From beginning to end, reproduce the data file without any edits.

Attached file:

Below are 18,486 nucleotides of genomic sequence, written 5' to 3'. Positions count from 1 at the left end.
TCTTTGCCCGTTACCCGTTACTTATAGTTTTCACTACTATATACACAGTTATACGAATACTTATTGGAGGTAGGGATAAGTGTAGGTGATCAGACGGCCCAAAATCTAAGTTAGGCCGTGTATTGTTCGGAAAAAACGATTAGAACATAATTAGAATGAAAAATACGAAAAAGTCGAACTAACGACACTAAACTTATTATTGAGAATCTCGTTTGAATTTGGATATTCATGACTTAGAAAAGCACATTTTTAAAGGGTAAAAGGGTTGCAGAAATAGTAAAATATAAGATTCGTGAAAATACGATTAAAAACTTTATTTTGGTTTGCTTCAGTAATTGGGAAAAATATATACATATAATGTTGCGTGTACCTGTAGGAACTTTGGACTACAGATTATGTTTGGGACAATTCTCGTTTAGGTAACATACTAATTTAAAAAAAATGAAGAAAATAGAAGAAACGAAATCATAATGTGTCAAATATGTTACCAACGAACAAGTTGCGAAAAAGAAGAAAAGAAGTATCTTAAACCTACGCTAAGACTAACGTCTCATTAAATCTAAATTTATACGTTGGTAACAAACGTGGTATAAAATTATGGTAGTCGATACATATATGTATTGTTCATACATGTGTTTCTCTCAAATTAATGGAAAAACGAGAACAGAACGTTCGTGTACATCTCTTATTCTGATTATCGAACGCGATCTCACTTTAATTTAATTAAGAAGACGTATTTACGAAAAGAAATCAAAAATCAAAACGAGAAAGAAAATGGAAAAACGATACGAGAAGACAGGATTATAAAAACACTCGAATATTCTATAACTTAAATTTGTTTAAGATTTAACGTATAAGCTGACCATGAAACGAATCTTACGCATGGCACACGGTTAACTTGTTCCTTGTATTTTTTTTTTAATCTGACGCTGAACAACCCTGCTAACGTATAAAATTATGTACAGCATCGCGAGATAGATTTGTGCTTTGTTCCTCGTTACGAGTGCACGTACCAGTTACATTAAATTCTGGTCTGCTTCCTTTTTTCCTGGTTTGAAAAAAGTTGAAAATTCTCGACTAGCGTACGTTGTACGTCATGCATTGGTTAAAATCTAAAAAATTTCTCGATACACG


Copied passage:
Below are 18,486 nucleotides of genomic sequence, written 5' to 3'. Positions count from 1 at the left end.
TCTTTGCCCGTTACCCGTTACTTATAGTTTTCACTACTATATACACAGTTATACGAATACTTATTGGAGGTAGGGATAAGTGTAGGTGATCAGACGGCCCAAAATCTAAGTTAGGCCGTGTATTGTTCGGAAAAAACGATTAGAACATAATTAGAATGAAAAATACGAAAAAGTCGAACTAACGACACTAAACTTATTATTGAGAATCTCGTTTGAATTTGGATATTCATGACTTAGAAAAGCACATTTTTAAAGGGTAAAAGGGTTGCAGAAATAGTAAAATATAAGATTCGTGAAAATACGATTAAAAACTTTATTTTGGTTTGCTTCAGTAATTGGGAAAAATATATACATATAATGTTGCGTGTACCTGTAGGAACTTTGGACTACAGATTATGTTTGGGACAATTCTCGTTTAGGTAACATACTAATTTAAAAAAAATGAAGAAAATAGAAGAAACGAAATCATAATGTGTCAAATATGTTACCAACGAACAAGTTGCGAAAAAGAAGAAAAGAAGTATCTTAAACCTACGCTAAGACTAACGTCTCATTAAATCTAAATTTATACGTTGGTAACAAACGTGGTATAAAATTATGGTAGTCGATACATATATGTATTGTTCATACATGTGTTTCTCTCAAATTAATGGAAAAACGAGAACAGAACGTTCGTGTACATCTCTTATTCTGATTATCGAACGCGATCTCACTTTAATTTAATTAAGAAGACGTATTTACGAAAAGAAATCAAAAATCAAAACGAGAAAGAAAATGGAAAAACGATACGAGAAGACAGGATTATAAAAACACTCGAATATTCTATAACTTAAATTTGTTTAAGATTTAACGTATAAGCTGACCATGAAACGAATCTTACGCATGGCACACGGTTAACTTGTTCCTTGTATTTTTTTTTTAATCTGACGCTGAACAACCCTGCTAACGTATAAAATTATGTACAGCATCGCGAGATAGATTTGTGCTTTGTTCCTCGTTACGAGTGCACGTACCAGTTACATTAAATTCTGGTCTGCTTCCTTTTTTCCTGGTTTGAAAAAAGTTGAAAATTCTCGACTAGCGTACGTTGTACGTCATGCATTGGTTAAAATCTAAAAAATTTCTCGATACACG